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Rugby World Cup: Ireland must fire out warning that they are true title contenders

By Tony Ward

Back in the 1987 World Cup, I was aboard the good ship Ireland as we played Canada for the first time. The final scoreline of 46-19 in Dunedin would seem to indicate that we breezed home, but it was anything but a stroll.

Then, as now, we were in a different class to the Canadians, but having lost to Wales in our opening pool match, the heat was on. For the most part we played like a team that feared our fate.

By contrast the Canadians played for well over an hour like a team that believed they could defy the odds.

Our lineout struggled, we broke even at the scrum and with minimal attacking platform we failed to put the Canucks away until 27 points in the final 10 minutes put a most unfair gloss on the scoreboard ahead of our final group match against Tonga.

My abiding memory in the immediate aftermath was of skipper Donal Lenihan declaring how "incredibly nervous" we were.

My biggest fear today is that Ireland will succumb to fear.

In terms of organisation and skill, Joe Schmidt's men should be vastly superior to the Canadians. The scoreline should be every bit as convincing as it was when the sides met 28 years ago, and it should be more comfortable.

The players shouldn't be taking anything for granted, but if we are genuine in that aspiration of winning the World Cup, then we need to make a statement of intent.

The players will be nervous, that is natural. This is a different stage and the world will be watching. Schmidt fields a squad of full-time consummate professionals.

His opposite number, and fellow Kiwi, Kieran Crowley - a World Cup winner in '87 - doesn't quite enjoy such riches.

But fear can be a leveller. Expect that to be at the heart of the Canadian strategy. They are the underdogs with little to lose. The aim will to be deny Ireland primary possession, as their predecessors did all those years ago, and pressurise them into mistakes.

Schmidt's men must play with fire in the belly and ice in the mind. Winning is the minimum requirement; how we do so is just as important.

I wish we played our rugby like Leinster did when Schmidt was exploiting a gifted set of backs to the full. With Ireland he does not enjoy that luxury, but even within the limited game-plan cut to measure I would like to see a little more ambition.

Off-loading can involve a high risk, particularly when the pass is forced. But reading the moment does not have to be a gamble. If we really want to move to the next level (and a semi-final at least) then it is essential to expand our game beyond tactical percentages.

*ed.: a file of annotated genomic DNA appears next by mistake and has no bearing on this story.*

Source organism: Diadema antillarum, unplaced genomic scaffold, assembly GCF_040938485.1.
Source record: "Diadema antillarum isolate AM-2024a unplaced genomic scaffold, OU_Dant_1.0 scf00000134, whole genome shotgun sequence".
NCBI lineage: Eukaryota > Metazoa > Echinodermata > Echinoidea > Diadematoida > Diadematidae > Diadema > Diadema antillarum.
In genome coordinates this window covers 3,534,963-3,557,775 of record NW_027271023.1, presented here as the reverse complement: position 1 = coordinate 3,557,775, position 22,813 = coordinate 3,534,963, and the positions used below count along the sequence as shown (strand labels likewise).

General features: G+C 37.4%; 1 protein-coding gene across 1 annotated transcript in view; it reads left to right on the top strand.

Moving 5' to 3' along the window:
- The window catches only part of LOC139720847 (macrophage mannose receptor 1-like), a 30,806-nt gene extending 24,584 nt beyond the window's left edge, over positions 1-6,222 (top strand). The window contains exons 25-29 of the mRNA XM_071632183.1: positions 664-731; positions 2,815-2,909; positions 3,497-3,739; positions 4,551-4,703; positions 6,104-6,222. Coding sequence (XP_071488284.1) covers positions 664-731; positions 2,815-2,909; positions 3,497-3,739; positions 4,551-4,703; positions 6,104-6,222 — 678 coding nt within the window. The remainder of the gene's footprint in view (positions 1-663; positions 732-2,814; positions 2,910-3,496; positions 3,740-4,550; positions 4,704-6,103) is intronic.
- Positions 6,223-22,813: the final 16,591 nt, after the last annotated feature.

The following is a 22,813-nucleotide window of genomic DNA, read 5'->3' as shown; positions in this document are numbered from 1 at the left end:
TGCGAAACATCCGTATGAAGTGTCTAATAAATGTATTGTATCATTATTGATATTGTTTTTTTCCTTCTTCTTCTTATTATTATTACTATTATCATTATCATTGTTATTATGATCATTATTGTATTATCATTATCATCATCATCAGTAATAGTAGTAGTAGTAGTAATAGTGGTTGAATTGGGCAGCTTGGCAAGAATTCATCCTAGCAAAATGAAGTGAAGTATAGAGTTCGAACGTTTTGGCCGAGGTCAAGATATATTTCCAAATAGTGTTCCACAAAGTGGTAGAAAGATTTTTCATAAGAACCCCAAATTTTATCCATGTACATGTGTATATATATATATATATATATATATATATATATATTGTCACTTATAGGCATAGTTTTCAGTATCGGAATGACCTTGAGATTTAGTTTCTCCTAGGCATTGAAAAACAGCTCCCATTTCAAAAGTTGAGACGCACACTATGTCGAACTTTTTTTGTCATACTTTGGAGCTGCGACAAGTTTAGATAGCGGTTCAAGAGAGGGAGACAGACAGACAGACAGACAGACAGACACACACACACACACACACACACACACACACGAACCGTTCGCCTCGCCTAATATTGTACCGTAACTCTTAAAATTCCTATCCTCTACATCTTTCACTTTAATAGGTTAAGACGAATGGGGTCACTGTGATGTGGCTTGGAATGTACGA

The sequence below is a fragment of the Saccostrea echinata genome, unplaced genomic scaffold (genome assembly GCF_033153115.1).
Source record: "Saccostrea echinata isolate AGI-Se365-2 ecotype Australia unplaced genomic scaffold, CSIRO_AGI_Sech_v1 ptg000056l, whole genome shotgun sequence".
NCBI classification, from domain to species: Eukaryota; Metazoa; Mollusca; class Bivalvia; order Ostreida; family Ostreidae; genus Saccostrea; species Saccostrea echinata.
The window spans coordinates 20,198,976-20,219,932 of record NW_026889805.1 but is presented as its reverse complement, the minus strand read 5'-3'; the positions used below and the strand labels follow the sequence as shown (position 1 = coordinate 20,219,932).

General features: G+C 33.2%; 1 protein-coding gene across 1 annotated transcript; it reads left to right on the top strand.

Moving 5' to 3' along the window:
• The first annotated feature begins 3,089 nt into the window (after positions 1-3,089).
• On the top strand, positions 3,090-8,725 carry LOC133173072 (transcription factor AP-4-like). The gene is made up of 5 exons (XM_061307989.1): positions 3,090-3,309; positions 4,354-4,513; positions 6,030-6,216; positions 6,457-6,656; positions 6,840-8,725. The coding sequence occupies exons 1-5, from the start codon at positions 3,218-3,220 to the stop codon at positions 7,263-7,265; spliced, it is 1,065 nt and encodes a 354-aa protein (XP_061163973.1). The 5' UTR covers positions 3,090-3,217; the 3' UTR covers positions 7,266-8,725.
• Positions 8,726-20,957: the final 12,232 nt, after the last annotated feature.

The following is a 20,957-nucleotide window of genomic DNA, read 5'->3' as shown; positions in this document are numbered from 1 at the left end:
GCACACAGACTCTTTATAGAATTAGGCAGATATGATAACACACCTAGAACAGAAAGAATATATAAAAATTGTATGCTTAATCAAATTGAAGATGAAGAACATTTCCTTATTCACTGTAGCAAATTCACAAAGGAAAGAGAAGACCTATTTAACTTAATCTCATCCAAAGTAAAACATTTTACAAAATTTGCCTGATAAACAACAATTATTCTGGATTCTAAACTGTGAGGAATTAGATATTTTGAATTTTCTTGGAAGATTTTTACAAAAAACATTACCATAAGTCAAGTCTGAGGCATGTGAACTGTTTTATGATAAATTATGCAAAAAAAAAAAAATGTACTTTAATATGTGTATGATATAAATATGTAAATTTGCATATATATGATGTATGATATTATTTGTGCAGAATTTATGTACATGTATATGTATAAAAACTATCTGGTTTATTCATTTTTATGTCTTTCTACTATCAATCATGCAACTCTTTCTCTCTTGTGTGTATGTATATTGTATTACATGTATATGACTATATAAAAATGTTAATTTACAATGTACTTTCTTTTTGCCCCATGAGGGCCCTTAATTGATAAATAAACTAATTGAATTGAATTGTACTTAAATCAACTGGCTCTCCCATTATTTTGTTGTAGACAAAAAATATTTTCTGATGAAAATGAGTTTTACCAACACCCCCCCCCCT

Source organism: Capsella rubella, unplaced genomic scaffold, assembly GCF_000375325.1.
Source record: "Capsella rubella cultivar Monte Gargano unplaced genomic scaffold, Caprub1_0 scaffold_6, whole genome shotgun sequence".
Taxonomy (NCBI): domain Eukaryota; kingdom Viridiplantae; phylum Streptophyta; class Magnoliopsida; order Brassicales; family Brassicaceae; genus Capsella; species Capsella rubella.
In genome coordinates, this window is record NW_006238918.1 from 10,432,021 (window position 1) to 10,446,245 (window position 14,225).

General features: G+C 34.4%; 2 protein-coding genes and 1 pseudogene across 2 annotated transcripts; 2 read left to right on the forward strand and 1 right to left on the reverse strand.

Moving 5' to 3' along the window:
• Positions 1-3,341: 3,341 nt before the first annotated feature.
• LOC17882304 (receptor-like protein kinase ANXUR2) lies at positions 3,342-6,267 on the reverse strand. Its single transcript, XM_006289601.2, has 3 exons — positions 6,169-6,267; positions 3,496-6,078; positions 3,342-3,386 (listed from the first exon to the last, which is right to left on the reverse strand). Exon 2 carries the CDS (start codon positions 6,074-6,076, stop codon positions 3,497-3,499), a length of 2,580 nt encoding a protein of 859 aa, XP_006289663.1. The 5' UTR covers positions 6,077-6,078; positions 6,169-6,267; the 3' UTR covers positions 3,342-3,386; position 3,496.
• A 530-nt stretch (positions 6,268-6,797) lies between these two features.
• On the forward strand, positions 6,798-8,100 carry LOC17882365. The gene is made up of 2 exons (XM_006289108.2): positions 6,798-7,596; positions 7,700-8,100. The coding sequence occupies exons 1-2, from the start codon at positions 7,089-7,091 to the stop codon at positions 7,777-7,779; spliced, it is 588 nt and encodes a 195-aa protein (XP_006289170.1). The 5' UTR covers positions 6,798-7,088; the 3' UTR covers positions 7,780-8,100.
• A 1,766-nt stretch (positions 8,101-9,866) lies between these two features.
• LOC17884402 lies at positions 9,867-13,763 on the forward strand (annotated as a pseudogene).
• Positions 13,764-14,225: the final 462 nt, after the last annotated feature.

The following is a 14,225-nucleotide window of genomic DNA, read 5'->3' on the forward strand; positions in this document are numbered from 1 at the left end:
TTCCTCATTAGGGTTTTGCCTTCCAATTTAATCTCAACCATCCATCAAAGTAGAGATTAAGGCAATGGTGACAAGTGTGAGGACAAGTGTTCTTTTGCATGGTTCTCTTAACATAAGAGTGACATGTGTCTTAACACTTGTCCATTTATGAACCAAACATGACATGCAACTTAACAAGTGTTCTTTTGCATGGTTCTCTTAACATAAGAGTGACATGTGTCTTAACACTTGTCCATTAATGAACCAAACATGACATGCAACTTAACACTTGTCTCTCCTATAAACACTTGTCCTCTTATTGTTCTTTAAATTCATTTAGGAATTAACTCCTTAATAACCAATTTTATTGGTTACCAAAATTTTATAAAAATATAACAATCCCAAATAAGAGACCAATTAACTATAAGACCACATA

I don't want to hear any more of keeping our plays under wraps for what might lie ahead; instead, I want to see Ireland aim for a little more innovation and interplay in keeping the ball alive with tempo.

We keep hearing about the X factor players who could set this tournament alight, the likes of Nehe Milner-Skudder, Israel Folau, Willie le Roux, Julian Savea, Jonathan Joseph, Nemani Nadolo, Anthony Watson and Wesley Fofana.

But we too possess players of that ilk. I am thinking of Simon Zebo, Luke Fitzgerald and Keith Earls. Craig Gilroy, too, who didn't even make the cut. So let's not sell ourselves short. The potential is there.

So what can we expect today? Schmidt has given it the full monty by picking his best available side, based on form.

The call between Earls and Zebo must have been close. I still feel that Zebo is the more natural left-sided player, with Earls more comfortable on the right.

That said, with Fitzgerald (at inside-centre) and Earls on board and with Zebo in reserve, Schmidt is utilising all three potential X factor players, and that suggests the coach is thinking of the bigger picture.

Dave Kearney for Tommy Bowe and Iain Henderson for Devin Toner are two fair calls based on form in the warm-ups.

And while it is tough on Bowe and Toner to drop from the run-on XV to not making the match-day 23, again I think Schmidt has got it right in picking more versatile options on the bench.

With the exception of the injured Robbie Henshaw, this looks like the line-up that Schmidt would have picked were it the French next up.

If this selection delivers, it will be close to the line-up for bigger showdowns ahead.

In opposition is an amateur/professional selection minus star player and skipper Tyler Ardron. Providing the class of 2015 avoids the nerve element from '87, then the least we can expect is an Irish victory by a similar margin.

If we are genuine in that aspiration of winning the World Cup, we need to make a statement of intent this afternoon.

Belfast Telegraph


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